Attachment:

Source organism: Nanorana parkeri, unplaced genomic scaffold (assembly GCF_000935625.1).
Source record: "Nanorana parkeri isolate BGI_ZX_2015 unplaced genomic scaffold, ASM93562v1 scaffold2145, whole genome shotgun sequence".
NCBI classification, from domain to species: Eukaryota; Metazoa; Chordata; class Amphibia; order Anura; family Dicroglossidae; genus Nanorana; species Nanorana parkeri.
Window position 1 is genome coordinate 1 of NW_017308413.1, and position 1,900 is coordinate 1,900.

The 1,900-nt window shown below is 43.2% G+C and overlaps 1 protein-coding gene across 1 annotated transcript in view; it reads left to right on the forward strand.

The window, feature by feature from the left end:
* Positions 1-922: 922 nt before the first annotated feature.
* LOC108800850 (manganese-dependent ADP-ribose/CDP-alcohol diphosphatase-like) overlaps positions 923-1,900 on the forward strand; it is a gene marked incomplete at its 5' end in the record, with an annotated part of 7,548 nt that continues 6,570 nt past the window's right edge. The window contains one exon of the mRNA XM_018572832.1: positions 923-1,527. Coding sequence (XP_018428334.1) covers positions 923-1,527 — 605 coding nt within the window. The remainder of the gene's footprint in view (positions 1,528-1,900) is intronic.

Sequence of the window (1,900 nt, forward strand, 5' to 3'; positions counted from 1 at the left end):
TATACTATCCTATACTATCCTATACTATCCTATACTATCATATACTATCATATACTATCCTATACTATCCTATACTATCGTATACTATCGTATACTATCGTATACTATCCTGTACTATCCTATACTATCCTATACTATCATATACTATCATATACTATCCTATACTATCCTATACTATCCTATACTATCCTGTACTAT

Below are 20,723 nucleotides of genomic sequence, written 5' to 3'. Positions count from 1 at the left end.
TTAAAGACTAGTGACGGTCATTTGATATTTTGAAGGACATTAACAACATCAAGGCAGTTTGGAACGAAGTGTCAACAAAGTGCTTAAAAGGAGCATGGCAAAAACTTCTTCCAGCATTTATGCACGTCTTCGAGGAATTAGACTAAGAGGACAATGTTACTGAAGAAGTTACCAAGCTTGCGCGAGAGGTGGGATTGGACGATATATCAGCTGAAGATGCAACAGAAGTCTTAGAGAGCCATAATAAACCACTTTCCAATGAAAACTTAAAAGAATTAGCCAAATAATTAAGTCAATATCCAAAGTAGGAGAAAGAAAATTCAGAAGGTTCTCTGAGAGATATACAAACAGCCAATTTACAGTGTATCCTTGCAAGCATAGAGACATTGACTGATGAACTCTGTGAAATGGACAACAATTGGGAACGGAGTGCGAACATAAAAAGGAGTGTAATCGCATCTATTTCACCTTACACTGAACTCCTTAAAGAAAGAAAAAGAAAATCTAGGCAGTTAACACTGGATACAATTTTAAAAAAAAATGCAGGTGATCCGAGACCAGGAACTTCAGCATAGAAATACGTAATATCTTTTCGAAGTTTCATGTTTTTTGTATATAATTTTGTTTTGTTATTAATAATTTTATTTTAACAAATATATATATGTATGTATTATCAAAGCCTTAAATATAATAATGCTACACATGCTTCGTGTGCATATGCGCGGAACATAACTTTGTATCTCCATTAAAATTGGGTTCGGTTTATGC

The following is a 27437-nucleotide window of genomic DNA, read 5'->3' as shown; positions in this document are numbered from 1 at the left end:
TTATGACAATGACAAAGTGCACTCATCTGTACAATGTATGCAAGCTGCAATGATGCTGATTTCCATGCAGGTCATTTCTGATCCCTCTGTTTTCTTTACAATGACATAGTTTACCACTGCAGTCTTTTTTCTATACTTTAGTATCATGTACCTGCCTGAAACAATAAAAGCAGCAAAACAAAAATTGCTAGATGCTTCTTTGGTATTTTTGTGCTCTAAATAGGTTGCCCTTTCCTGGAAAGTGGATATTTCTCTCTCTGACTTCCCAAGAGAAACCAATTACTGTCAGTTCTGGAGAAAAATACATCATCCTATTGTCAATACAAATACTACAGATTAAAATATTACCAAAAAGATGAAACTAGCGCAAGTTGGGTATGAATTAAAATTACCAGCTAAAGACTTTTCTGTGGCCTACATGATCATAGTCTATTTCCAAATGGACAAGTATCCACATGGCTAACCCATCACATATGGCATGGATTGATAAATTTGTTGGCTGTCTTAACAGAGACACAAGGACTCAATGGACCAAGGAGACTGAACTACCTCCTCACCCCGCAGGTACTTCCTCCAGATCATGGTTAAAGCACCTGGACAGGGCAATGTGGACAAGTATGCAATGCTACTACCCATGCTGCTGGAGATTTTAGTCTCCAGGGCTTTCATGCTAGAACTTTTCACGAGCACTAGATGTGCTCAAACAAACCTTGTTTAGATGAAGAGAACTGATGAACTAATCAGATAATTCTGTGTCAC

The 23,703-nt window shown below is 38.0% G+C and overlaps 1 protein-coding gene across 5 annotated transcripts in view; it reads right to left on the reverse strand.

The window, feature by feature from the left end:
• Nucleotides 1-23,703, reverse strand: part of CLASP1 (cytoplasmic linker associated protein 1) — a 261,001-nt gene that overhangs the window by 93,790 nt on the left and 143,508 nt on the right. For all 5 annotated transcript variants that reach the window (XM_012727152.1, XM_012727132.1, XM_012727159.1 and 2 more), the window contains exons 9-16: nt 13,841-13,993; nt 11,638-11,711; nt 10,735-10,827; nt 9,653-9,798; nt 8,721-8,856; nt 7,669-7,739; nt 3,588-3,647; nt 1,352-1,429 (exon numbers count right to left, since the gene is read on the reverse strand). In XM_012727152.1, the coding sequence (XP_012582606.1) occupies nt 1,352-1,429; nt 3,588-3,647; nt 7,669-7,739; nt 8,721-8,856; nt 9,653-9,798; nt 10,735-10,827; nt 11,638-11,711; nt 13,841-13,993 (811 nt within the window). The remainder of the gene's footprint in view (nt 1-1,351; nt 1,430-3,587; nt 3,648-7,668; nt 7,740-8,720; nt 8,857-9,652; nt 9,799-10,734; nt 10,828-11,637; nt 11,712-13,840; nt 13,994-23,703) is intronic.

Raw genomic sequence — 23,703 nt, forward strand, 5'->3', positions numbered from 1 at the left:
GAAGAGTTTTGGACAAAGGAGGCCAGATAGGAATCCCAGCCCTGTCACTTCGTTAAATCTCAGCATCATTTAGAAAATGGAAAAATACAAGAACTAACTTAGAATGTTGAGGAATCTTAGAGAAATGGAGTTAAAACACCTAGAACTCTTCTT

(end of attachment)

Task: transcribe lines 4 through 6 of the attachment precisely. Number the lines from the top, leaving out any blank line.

Window position 1 is genome coordinate 1 of NW_017308413.1, and position 1,900 is coordinate 1,900.

The 1,900-nt window shown below is 43.2% G+C and overlaps 1 protein-coding gene across 1 annotated transcript in view; it reads left to right on the forward strand.

The window, feature by feature from the left end: